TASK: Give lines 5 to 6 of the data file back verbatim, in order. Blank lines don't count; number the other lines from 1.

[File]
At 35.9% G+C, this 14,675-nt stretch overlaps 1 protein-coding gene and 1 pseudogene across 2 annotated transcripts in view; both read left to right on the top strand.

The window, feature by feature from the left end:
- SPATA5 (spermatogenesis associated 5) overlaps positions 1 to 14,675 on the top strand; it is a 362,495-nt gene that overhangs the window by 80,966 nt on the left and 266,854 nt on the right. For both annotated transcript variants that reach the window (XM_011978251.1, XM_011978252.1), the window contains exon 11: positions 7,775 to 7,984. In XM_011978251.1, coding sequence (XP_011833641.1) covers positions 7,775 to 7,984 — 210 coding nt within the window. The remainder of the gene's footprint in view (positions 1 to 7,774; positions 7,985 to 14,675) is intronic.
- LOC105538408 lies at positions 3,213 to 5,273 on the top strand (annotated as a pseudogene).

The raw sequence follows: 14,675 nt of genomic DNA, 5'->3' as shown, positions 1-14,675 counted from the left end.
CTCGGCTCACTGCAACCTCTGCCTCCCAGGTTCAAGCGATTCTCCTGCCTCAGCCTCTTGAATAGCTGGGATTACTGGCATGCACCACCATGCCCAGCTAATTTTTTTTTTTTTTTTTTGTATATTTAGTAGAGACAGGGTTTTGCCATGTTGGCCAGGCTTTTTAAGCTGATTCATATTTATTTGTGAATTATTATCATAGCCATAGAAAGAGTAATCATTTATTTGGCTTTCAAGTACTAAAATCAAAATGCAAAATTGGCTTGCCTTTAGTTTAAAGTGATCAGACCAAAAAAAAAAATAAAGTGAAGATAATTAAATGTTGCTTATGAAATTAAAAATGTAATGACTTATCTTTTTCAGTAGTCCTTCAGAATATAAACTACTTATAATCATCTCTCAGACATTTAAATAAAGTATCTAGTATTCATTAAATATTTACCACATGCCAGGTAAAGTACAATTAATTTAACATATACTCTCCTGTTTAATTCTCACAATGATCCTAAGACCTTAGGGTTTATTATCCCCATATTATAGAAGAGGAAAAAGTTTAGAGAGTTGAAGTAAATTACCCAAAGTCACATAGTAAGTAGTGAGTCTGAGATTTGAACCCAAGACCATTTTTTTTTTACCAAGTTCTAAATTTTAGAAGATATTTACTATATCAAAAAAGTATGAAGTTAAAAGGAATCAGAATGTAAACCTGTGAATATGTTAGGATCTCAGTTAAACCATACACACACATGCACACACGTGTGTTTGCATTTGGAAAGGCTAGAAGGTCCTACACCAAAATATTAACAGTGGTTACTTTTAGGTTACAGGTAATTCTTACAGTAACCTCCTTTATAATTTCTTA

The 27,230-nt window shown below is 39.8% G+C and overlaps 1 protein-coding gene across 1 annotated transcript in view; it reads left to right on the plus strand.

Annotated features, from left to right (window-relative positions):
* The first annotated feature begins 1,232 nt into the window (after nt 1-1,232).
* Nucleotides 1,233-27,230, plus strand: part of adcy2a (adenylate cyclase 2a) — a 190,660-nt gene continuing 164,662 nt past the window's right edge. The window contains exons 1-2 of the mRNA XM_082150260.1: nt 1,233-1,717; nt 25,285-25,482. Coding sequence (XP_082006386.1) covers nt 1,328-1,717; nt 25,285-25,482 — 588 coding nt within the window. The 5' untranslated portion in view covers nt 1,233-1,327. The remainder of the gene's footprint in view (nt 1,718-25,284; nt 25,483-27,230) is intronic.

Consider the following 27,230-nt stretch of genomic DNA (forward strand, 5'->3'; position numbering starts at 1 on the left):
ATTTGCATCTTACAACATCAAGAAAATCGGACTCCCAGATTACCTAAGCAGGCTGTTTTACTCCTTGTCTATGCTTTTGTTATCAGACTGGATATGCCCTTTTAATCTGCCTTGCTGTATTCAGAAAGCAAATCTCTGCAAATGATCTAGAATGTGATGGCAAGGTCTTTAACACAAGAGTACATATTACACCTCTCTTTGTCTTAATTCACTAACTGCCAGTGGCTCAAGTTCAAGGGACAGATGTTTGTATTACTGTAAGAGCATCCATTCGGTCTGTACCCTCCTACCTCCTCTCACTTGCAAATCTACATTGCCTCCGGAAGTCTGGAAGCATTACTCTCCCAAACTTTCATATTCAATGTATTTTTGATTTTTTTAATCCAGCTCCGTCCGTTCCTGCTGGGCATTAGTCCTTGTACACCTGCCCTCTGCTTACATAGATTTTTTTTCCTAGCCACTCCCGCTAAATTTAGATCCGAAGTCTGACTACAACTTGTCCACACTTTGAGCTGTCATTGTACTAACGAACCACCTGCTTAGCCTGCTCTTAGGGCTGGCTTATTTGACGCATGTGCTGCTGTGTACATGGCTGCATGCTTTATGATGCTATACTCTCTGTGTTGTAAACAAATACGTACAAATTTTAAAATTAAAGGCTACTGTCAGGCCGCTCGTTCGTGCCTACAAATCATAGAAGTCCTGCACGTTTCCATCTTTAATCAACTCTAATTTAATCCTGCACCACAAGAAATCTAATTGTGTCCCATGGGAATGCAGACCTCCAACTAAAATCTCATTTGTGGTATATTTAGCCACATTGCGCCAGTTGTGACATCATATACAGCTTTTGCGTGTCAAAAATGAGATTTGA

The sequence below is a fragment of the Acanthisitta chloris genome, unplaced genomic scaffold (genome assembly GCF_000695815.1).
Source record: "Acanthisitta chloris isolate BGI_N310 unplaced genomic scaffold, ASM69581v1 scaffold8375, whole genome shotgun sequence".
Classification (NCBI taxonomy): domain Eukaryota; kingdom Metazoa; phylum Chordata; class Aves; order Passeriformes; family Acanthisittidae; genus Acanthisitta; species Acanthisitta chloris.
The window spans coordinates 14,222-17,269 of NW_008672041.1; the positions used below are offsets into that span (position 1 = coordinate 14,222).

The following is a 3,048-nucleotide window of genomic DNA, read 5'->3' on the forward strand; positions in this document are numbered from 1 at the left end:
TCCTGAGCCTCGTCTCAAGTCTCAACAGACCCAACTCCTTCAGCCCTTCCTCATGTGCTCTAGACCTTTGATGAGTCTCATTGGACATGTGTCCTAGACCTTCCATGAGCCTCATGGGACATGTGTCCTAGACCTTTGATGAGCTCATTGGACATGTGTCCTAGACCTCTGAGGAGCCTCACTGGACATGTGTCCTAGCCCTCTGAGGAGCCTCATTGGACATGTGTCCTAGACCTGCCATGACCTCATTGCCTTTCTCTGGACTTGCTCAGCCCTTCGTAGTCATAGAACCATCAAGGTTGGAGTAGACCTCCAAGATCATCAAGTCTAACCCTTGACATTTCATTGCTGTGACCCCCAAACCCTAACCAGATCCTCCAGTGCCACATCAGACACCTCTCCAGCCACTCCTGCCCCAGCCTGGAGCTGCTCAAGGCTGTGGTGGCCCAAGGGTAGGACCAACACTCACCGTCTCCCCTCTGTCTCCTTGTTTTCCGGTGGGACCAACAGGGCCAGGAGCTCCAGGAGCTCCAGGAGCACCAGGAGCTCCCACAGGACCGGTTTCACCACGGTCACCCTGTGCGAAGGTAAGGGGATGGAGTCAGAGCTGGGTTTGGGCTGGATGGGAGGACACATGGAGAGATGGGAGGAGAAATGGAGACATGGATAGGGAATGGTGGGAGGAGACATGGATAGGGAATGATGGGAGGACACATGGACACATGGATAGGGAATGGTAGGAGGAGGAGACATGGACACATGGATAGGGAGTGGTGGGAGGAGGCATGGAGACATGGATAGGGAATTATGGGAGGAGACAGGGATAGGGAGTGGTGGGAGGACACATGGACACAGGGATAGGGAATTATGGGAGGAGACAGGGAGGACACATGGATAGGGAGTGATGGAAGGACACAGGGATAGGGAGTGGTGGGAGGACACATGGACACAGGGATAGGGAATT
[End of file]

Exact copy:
The raw sequence follows: 14,675 nt of genomic DNA, 5'->3' as shown, positions 1-14,675 counted from the left end.
CTCGGCTCACTGCAACCTCTGCCTCCCAGGTTCAAGCGATTCTCCTGCCTCAGCCTCTTGAATAGCTGGGATTACTGGCATGCACCACCATGCCCAGCTAATTTTTTTTTTTTTTTTTTGTATATTTAGTAGAGACAGGGTTTTGCCATGTTGGCCAGGCTTTTTAAGCTGATTCATATTTATTTGTGAATTATTATCATAGCCATAGAAAGAGTAATCATTTATTTGGCTTTCAAGTACTAAAATCAAAATGCAAAATTGGCTTGCCTTTAGTTTAAAGTGATCAGACCAAAAAAAAAAATAAAGTGAAGATAATTAAATGTTGCTTATGAAATTAAAAATGTAATGACTTATCTTTTTCAGTAGTCCTTCAGAATATAAACTACTTATAATCATCTCTCAGACATTTAAATAAAGTATCTAGTATTCATTAAATATTTACCACATGCCAGGTAAAGTACAATTAATTTAACATATACTCTCCTGTTTAATTCTCACAATGATCCTAAGACCTTAGGGTTTATTATCCCCATATTATAGAAGAGGAAAAAGTTTAGAGAGTTGAAGTAAATTACCCAAAGTCACATAGTAAGTAGTGAGTCTGAGATTTGAACCCAAGACCATTTTTTTTTTACCAAGTTCTAAATTTTAGAAGATATTTACTATATCAAAAAAGTATGAAGTTAAAAGGAATCAGAATGTAAACCTGTGAATATGTTAGGATCTCAGTTAAACCATACACACACATGCACACACGTGTGTTTGCATTTGGAAAGGCTAGAAGGTCCTACACCAAAATATTAACAGTGGTTACTTTTAGGTTACAGGTAATTCTTACAGTAACCTCCTTTATAATTTCTTA